770
FXUS61 KOKX 130910
AFDOKX

Area Forecast Discussion
National Weather Service New York NY
410 AM EST Fri Dec 13 2019

.SYNOPSIS...
High pressure continues to move farther offshore today as
deepening low pressure approaches from the south. The low will
move through the region tonight and Saturday, moving to the
north Saturday night. The low lifts up into the Canadian
Maritimes Sunday as high pressure builds through Monday. Another
low pressure system impacts the area Monday night into Tuesday.
High pressure then builds for the end of the week.

&&

.NEAR TERM /UNTIL 6 PM THIS EVENING/...
Weak upper ridging across the northeast moves offshore this
morning as a full amplitude tough slowly moves east. A
southerly stream shortwave will deepen the trough into tonight.
Meanwhile a surface low developing across the northern Gulf of
Mexico will move into the southeastern states. A developing
coastal front, and an extended trough along the coast, will
provide enough lift this morning for the development of light
precipitation. Temperatures have been slowly rising along the
coast and were nearing the freezing mark at 08Z. Timing of the
rising temperatures will affect precipitation types across the
interior. If the high holds longer, and keeps the cold air in
place, a longer period of light freezing rain, and maybe snow
will be possible inland. Currently have slight chance
probabilities with the wintry precipitation. Will hold off
likely probabilities until later when the high retreats and the
coastal front become more developed.

&&

.SHORT TERM /6 PM THIS EVENING THROUGH 6 PM SATURDAY/...
Both an upper level jet and low level jet move through the
region, mainly across the eastern forecast area late tonight.
The atmospheric column will be fully saturated tonight when the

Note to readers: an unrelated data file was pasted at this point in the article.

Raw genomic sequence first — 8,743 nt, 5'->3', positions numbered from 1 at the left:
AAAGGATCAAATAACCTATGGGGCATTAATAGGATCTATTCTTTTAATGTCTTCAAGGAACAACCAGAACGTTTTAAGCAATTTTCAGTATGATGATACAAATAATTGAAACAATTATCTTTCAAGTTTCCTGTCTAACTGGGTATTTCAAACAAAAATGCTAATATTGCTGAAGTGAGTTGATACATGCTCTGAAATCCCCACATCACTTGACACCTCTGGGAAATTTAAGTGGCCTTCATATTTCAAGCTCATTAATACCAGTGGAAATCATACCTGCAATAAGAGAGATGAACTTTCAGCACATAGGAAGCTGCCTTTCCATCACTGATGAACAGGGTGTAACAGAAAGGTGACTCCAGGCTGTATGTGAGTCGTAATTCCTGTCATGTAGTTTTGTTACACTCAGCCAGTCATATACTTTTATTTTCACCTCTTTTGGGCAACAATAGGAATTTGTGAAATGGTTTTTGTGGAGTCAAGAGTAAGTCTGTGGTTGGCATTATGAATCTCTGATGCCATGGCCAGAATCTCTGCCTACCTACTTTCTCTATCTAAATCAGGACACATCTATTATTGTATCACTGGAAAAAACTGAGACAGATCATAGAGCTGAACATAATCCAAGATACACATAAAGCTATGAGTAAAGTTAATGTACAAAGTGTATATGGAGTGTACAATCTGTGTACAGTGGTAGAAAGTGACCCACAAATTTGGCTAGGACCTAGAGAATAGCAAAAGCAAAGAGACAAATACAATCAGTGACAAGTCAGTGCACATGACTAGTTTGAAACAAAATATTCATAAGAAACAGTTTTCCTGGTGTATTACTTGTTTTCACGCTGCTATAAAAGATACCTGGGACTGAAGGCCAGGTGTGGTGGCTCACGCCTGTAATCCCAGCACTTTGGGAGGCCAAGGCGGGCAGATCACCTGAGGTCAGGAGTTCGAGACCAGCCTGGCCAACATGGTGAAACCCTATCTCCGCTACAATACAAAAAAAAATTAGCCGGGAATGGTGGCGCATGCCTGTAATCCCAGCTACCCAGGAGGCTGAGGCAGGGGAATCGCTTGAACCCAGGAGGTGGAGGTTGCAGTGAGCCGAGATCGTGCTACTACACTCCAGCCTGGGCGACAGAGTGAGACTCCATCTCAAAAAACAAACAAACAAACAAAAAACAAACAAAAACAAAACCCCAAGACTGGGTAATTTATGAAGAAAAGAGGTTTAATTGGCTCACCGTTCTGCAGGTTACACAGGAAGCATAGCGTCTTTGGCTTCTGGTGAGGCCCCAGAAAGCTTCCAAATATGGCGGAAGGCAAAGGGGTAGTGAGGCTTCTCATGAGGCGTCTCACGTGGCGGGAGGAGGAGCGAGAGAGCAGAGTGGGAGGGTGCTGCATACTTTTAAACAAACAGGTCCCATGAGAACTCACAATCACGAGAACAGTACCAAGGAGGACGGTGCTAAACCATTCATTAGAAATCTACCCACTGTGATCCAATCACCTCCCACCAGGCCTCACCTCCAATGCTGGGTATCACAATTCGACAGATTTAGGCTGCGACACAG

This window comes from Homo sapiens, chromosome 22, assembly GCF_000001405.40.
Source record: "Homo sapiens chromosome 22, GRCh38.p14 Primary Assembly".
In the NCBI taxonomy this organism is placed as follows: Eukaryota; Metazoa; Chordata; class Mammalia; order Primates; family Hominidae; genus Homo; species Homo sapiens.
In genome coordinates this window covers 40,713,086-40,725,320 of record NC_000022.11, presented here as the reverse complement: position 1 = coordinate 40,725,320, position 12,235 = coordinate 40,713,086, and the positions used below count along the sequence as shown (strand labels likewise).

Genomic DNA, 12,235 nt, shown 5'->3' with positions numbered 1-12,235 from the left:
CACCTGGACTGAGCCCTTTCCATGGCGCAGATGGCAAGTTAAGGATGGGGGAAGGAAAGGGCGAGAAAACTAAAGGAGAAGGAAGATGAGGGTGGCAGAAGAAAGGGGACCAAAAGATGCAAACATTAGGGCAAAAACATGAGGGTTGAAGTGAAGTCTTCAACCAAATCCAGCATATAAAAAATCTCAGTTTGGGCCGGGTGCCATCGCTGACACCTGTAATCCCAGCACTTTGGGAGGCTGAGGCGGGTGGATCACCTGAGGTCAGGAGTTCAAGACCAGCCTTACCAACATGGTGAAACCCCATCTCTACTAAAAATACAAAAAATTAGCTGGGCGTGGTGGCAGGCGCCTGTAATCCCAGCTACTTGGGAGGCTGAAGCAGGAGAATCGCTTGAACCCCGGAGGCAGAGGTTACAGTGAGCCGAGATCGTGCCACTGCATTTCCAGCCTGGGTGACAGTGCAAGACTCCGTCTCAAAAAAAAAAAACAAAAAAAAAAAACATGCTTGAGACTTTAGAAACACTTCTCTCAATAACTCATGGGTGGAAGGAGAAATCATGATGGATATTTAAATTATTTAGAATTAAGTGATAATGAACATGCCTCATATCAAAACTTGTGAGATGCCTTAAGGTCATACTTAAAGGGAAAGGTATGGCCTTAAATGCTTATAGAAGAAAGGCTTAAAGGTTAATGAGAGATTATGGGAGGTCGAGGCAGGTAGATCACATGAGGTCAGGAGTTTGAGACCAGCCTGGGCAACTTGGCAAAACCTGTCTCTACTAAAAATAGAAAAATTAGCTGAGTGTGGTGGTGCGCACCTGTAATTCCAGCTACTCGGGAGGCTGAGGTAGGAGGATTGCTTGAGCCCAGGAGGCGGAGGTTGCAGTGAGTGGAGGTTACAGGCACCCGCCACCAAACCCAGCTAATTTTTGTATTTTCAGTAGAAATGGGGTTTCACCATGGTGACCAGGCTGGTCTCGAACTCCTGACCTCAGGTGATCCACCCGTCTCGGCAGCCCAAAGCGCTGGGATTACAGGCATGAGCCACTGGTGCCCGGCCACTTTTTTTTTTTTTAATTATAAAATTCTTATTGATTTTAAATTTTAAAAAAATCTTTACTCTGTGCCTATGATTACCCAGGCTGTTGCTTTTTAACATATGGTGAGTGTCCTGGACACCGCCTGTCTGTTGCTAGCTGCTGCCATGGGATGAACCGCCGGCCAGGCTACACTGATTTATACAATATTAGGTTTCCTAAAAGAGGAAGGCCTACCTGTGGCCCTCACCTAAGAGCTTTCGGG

beast lift and forcing occurs. Periods of moderate to heavy
rain will be possible, mainly 06z to 12Z Saturday, and across
eastern Long Island, and southeastern Connecticut. With the
forcing and  surface destabilization, a rumble of thunder is a
possibility, and this may be just offshore of eastern Long
Island. With the isolated nature, and brief timing, will not
include in the forecast at this time.

By Saturday morning the upper trough becomes negative and the
surface low lifts to the north of the region. This is a little
quicker than the previous, and precipitation will be winding
down during the day as a dry slot moves into the western and
southern areas.

&&

.LONG TERM /SATURDAY NIGHT THROUGH THURSDAY/...
Low pressure that impacts the region Friday night into Saturday
lifts north through New England Saturday night and then into
the Canadian Maritimes on Sunday. Large scale forcing for ascent
decreases significantly Saturday evening as the surface low
lifts north and the middle and upper trough axis swings across
the region. This will lead to mainly dry conditions returning
Saturday night. The pressure gradient steepens however as the
low lifts through New England. Westerly winds will increase
through the night with gusts 20-30 mph, highest near the coast.
The low will continue to deepen as it moves into the Canadian
Maritimes on Sunday with high pressure building to the west. The
gusty westerly winds will only increase further on Sunday with
the steepening pressure gradient. Gusts 25 to 35 mph are likely
with possibly a few peak gusts close to 40 mph near the coast.
Temperatures will only slowly fall Saturday night into the upper
30s and lower 40s and then slightly rise into the middle and
upper 40s during the day Sunday.

Upper low and trough lift away from New England Sunday night
with height rises and surface high pressure building across the
region. The coldest portion of the airmass resides across
southeast Canada and northern New England, so do not anticipate
any significant cold temperatures Sunday night. Lows should
range from the 20s inland to the lower 30s near the coast.

The next system will approach quickly on Monday as it gathers
moisture ahead of a digging upper trough across the Northern
Plains and Great Lakes. Warm advection and moisture being
transported north ahead of the system will increase clouds
through the day. The core of the surface high shifts south over
the Western Atlantic, but the models indicate a ridge axis
hanging on across New England. High temperatures on Monday will
be in the middle and upper 30s. The daytime hours should be
mostly dry, but light precipitation may be developing just to
our southwest as thermal forcing and a warm front approach.

Precipitation should overspread the region from south to north
Monday night. The precipitation will continue early Tuesday